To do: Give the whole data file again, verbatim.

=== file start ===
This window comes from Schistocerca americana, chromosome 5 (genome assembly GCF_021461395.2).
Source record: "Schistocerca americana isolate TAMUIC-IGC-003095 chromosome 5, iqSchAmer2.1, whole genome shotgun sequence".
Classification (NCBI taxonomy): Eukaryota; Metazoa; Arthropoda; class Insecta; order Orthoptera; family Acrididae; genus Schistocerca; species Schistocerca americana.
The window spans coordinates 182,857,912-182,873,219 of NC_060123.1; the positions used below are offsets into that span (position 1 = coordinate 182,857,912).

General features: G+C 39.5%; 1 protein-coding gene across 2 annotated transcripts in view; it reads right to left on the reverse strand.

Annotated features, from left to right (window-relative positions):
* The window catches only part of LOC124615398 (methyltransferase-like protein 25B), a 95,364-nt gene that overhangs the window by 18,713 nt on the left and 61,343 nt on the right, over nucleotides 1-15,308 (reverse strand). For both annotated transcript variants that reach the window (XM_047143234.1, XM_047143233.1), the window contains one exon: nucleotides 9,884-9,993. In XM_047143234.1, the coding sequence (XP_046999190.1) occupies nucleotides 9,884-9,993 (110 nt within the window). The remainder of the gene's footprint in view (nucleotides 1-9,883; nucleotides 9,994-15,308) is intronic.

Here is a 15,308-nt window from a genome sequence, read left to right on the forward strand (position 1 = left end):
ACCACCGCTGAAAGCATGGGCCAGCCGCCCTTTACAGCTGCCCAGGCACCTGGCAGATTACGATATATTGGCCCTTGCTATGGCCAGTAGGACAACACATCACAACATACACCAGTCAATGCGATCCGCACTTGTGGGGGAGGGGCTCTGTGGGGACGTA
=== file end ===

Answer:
This window comes from Schistocerca americana, chromosome 5 (genome assembly GCF_021461395.2).
Source record: "Schistocerca americana isolate TAMUIC-IGC-003095 chromosome 5, iqSchAmer2.1, whole genome shotgun sequence".
Classification (NCBI taxonomy): Eukaryota; Metazoa; Arthropoda; class Insecta; order Orthoptera; family Acrididae; genus Schistocerca; species Schistocerca americana.
The window spans coordinates 182,857,912-182,873,219 of NC_060123.1; the positions used below are offsets into that span (position 1 = coordinate 182,857,912).

General features: G+C 39.5%; 1 protein-coding gene across 2 annotated transcripts in view; it reads right to left on the reverse strand.

Annotated features, from left to right (window-relative positions):
* The window catches only part of LOC124615398 (methyltransferase-like protein 25B), a 95,364-nt gene that overhangs the window by 18,713 nt on the left and 61,343 nt on the right, over nucleotides 1-15,308 (reverse strand). For both annotated transcript variants that reach the window (XM_047143234.1, XM_047143233.1), the window contains one exon: nucleotides 9,884-9,993. In XM_047143234.1, the coding sequence (XP_046999190.1) occupies nucleotides 9,884-9,993 (110 nt within the window). The remainder of the gene's footprint in view (nucleotides 1-9,883; nucleotides 9,994-15,308) is intronic.

Here is a 15,308-nt window from a genome sequence, read left to right on the forward strand (position 1 = left end):
ACCACCGCTGAAAGCATGGGCCAGCCGCCCTTTACAGCTGCCCAGGCACCTGGCAGATTACGATATATTGGCCCTTGCTATGGCCAGTAGGACAACACATCACAACATACACCAGTCAATGCGATCCGCACTTGTGGGGGAGGGGCTCTGTGGGGACGTA